Another Year, Another Winter – Getting Ready for Winter Aboard a Narrow Boat

I am very pleased to announce that nearly a month after our first fire of the season, namely as a result of my temper tantrum (It was seventeen degrees outside), we have not re-lit it! So I’m sat here feeling pretty proud.

In honesty for our first year the start of the cooler season and the ability to light the fire was very welcome, we wanted to experience it’s cosiness and the quaint cuteness of life aboard in the cold months. This year, I’m over all of the rose tinted malarkey, I now except the reality that the winter is long, cold and hard, and the longer we can get away with it not being here, well the better in my opinion. (If only for to avoid the ridiculous price of coal).

The summer has been simply fantastic, if not a times a little too scorchio, but as we close down on our second cold season aboard we go into it knowing exactly what to expect.

Hello Darkness My Old Friend


We all know how rubbish the winter is, when you wake up in the morning and it’s dark you come home in the evening and it’s dark. Only with boat life you can times that by ten. You see with boat life you more often than not find yourself in more remote places than your average house, remote places, by default are darker. It’s rubbish! Add to that slippy muddy footpaths and you have the perfect recipe for an unexpected and particularly rancid bath!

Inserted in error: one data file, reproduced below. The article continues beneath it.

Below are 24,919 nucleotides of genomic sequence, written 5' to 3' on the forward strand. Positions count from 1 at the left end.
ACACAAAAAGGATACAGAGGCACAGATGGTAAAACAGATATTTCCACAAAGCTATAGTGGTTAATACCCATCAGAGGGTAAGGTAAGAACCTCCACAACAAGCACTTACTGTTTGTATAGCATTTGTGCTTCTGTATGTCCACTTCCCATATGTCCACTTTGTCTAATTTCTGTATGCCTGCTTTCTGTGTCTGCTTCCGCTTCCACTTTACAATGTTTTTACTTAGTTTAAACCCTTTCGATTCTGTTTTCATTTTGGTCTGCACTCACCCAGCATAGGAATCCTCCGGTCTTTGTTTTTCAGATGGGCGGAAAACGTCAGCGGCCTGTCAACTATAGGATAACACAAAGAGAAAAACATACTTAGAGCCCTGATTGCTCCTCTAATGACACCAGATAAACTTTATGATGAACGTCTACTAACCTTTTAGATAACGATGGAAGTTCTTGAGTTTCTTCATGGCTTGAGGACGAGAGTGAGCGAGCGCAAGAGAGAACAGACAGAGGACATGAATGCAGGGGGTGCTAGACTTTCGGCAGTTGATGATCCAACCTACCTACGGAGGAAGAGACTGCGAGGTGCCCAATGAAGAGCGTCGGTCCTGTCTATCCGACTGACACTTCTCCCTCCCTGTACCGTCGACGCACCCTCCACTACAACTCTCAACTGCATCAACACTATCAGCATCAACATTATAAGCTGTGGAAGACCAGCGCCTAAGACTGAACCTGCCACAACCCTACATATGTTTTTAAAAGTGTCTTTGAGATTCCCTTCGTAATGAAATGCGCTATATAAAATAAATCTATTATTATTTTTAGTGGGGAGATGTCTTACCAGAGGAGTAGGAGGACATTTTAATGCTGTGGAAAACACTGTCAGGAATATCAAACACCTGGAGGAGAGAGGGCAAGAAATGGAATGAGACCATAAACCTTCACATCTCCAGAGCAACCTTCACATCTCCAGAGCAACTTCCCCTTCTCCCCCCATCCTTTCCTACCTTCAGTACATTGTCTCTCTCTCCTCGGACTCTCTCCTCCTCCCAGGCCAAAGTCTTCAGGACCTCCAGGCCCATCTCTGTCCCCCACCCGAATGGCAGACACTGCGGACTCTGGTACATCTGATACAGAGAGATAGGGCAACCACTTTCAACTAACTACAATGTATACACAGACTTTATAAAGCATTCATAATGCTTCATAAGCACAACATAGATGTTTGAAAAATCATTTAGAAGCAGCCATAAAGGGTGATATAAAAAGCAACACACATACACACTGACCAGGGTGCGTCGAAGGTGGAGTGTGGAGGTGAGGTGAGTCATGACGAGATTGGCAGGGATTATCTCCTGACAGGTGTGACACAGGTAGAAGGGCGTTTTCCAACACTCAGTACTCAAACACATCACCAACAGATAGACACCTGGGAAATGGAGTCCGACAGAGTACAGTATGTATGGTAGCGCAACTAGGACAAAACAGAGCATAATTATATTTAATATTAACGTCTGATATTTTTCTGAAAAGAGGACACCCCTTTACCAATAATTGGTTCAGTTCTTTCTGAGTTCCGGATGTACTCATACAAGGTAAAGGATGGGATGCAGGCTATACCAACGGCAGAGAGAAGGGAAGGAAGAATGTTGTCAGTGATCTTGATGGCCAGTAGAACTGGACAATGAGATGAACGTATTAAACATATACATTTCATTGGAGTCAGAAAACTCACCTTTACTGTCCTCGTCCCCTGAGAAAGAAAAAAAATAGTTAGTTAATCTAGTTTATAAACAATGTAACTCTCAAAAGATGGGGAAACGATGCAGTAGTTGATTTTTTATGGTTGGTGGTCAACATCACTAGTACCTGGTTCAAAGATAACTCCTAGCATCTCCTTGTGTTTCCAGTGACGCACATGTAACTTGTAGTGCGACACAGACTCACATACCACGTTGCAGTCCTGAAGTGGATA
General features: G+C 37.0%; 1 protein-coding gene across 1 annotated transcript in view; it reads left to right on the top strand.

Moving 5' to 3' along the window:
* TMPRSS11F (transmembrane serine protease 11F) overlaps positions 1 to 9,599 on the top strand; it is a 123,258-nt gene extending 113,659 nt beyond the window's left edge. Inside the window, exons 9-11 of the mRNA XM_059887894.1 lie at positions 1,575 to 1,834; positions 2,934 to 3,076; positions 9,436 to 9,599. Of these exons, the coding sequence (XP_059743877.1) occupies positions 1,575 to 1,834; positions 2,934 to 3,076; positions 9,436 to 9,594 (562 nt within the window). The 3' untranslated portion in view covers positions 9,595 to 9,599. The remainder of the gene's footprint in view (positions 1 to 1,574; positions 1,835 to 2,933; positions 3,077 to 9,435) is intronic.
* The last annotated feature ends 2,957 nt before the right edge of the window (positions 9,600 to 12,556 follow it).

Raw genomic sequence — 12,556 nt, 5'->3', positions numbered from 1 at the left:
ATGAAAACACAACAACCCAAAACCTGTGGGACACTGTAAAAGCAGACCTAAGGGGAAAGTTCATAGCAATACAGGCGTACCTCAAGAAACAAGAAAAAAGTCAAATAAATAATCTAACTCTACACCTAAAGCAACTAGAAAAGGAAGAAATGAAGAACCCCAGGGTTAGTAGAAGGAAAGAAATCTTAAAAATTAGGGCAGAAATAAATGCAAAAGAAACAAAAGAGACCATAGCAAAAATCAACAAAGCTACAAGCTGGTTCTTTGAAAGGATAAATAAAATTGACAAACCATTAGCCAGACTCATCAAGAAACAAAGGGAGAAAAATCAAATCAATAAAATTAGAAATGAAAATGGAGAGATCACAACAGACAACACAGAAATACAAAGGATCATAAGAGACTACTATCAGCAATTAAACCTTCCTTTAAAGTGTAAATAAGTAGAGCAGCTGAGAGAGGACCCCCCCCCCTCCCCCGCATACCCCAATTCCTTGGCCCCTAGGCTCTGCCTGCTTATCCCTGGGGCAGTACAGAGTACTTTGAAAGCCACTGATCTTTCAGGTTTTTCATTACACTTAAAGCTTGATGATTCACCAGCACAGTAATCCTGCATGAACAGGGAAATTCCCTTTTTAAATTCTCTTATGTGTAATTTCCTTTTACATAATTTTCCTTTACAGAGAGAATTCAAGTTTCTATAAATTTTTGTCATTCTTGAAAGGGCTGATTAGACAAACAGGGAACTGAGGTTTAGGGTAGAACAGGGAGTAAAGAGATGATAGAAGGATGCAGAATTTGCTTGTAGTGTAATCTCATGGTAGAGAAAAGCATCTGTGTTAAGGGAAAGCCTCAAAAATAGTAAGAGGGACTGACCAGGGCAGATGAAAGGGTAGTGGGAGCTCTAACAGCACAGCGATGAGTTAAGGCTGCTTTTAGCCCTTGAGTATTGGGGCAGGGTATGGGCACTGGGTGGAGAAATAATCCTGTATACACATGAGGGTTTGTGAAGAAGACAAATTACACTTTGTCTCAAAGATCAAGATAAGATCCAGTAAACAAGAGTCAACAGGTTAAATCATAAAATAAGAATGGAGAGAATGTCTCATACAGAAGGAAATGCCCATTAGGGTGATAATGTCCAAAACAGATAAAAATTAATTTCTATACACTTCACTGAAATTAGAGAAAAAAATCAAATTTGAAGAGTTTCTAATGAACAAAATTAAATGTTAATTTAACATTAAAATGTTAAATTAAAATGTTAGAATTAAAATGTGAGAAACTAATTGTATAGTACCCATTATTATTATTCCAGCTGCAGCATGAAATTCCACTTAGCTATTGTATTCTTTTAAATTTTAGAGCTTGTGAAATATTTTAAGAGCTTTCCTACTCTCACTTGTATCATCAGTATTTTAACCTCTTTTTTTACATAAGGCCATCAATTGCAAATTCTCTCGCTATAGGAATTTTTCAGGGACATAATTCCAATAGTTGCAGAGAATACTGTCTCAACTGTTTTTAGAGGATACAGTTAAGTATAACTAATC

The Storm is Upon Us


Last year seemed to be particularly awful for storms, or maybe it’s just the new Met Office decision to name storms, makes you remember them more, like an old adversary. You can take it on my official word that storms aboard are hideous. You often go to bed wondering what county or in some cases country you will wake up in. Part of the problem is that the boat seems to magnify the sound greatly, a bit of winter drizzle can easily sound like a downpour, your best bet is to remain under the covers until May.

Can We Just Make Human Hibernation a Thing


Do you know what, the lovely compact space of a floating home, combined with a roaring fire and fluffy new winter slippers is honestly fabulous and the cosiest experience of my life. There is of course a major problem with this, it’s too cosy to want to leave. You’ll find me being the ultimate winter bear, eating my body weight in cheese (To be fair this is standard all year round), then dosing off at 2pm on a Sunday afternoon. If I start a petition for human hibernation can I count on your signatures fellow boaters?

Lets just burn all our money

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Have a mentioned coal is flaming expensive, and that’s more than a tad annoying when you rely on it to not be frozen alive. We wrote at great lengths last year on how just throwing notes directly onto the fire would be the same, and not involve the hassle of having to stock up on coal. On this note being bad all year so Santa loads his sleigh with coal for you is seeming like a super idea!

Goodbye Space


I’ve wittered on about how we’ve found the boat to actually have more space than we ever imagined, a proportion of it is massively under-utilised by us. However the winter see’s the end of this, the winter just takes up more space, whether it’s your big winter coat, fluffy socks and snuggle jumpers, or the build up of Christmas gifts and champagne (and Christmas cheeses).

But anyway here we are, you can really start to feel those colder months knocking on the door, but this year my friends the rose tints are off, winter we are ready for you missy!

James and Kirsty

Could you tell I was craving cheese at all in this post?

A diary of live aboard life

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